The leader of the crows is Jim Crow—which was also the stage name of 19th century comedian Thomas D. Rice, who rose to fame performing blackface in his minstrel show. Jim Crow also refers to the name of the segregation laws in the south United States.
In recent years, Disney has acknowledged that this scene in the film classic was offensive, as it was reminiscent of racist minstrel shows in which white performers with blackened faces and tattered clothing imitated and mocked enslaved Africans on the plantations of the southern states. The film includes other cynical portrayals of Black people in the US that trivialize the history of slavery.
These days, Disney has addressed the problem by issuing warnings before older movies, including Dumbo, Peter Pan and Aristocats.
They include the words: "This program includes negative depictions and/or mistreatment of people or cultures. These stereotypes were wrong then and are wrong now."
Such insertions are intended to stimulate discussions that will help create an inclusive future free of discrimination, the corporation has said. But is a notice at the beginning of a film enough?
Cultural appropriation, then and now
Cultural appropriation is when components of one culture, such as intellectual property, cultural expressions, artifacts, history or types of knowledge are used by members of another culture, especially for capital gain.
Disney's filmography includes several examples where elements of a particular culture have been taken and altered for entertainment purposes. For example, the film Pocahontas has little in common with the original story: Disney turned a 10-year-old girl into an attractive, lightly dressed woman who falls in love with John Smith, an English adventurer and colonialist.
Disney has acknowledged these mistakes over time. The corporation is now increasingly trying to tell authentic stories and to talk and collaborate with people from other cultures. Disney founded the "Stories Matter" platform in 2019 to discuss its new approach to filmmaking, but also its past mistakes.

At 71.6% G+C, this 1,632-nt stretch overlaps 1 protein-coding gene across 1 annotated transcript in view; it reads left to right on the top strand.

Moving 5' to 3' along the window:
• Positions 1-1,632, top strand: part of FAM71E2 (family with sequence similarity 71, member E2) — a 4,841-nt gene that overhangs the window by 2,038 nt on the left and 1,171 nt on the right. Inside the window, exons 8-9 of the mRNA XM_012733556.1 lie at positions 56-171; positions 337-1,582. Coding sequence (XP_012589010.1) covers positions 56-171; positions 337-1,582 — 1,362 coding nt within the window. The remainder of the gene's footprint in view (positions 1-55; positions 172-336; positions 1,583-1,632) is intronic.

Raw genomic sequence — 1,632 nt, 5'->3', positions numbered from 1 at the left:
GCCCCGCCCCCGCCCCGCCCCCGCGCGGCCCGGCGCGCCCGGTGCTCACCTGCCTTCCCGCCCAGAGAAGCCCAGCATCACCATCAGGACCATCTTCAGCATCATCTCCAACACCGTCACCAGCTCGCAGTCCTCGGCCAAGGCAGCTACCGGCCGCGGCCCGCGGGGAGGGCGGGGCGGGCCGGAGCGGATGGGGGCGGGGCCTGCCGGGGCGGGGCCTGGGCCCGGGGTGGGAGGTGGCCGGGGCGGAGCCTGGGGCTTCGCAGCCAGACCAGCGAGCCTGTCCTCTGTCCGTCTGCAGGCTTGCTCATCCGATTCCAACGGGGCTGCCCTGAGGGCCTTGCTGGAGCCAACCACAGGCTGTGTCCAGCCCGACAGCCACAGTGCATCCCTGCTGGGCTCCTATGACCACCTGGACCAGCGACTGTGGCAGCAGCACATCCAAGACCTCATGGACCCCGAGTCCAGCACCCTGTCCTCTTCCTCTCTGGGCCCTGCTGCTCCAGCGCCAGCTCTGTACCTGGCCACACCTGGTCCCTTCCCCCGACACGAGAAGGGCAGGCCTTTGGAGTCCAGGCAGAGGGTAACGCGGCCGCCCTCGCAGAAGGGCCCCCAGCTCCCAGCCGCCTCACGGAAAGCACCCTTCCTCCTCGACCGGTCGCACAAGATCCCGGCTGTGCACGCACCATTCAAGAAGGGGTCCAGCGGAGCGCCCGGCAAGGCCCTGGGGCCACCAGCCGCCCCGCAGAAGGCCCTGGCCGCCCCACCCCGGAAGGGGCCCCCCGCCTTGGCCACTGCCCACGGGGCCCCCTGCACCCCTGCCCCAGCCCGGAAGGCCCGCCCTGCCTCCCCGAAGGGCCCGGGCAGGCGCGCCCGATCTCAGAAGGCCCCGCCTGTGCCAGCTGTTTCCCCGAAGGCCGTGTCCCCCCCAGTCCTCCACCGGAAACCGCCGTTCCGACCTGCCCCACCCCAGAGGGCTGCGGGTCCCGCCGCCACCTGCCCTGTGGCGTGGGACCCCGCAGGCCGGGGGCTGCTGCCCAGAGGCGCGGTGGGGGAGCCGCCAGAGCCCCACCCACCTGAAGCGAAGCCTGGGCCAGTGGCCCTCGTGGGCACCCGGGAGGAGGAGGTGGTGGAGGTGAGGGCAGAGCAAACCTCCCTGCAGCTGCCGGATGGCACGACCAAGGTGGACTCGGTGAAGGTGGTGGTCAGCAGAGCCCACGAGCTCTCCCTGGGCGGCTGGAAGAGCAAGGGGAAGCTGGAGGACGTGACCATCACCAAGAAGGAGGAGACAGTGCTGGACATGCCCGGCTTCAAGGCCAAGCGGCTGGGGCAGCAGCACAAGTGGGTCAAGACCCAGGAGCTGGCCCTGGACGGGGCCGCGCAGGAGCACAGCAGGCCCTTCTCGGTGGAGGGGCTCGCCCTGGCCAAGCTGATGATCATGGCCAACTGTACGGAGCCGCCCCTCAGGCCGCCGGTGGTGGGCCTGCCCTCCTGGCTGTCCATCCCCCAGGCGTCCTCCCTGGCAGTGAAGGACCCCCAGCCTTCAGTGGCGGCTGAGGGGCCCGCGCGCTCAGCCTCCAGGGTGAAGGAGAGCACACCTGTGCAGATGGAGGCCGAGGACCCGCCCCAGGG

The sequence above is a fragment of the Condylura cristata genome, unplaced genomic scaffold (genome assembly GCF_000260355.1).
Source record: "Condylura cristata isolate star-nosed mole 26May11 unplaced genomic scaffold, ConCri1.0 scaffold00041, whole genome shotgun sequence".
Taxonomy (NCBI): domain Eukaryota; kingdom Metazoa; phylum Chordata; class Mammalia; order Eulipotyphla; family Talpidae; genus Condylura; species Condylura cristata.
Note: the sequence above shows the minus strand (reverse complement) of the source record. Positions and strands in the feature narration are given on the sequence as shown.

Disney films and the sexism accusation
Many Disney classics are also problematic from a feminist point of view. Ariel, in particular, does not come off well in this regard, as she throws herself into the arms of a prince she hardly knows — barely escaping her strict, patriarchal father. She gives up not only her origins, but her voice for the prince.
But in recent years, Disney has also changed this approach.
New heroines have been allowed to experience their adventures without an ultimate goal of finding a prince, such as in the movie Moana or challenge traditional notions of romantic love, as in Frozen.
Since the 2010s, there have also been homosexual characters, as in Strange World from 2022, which features a gay romance, even if it was criticized by some in the LGTBQ+ community.
The problems of society as a whole, such as racism, sexism and homophobia, can only be tackled by first telling more diverse stories.
And regardless of what film critics say about this latest version of The Little Mermaid, many little girls around the world will be thrilled to see a Disney princess who looks like them — and many others who will love her no matter what she looks like.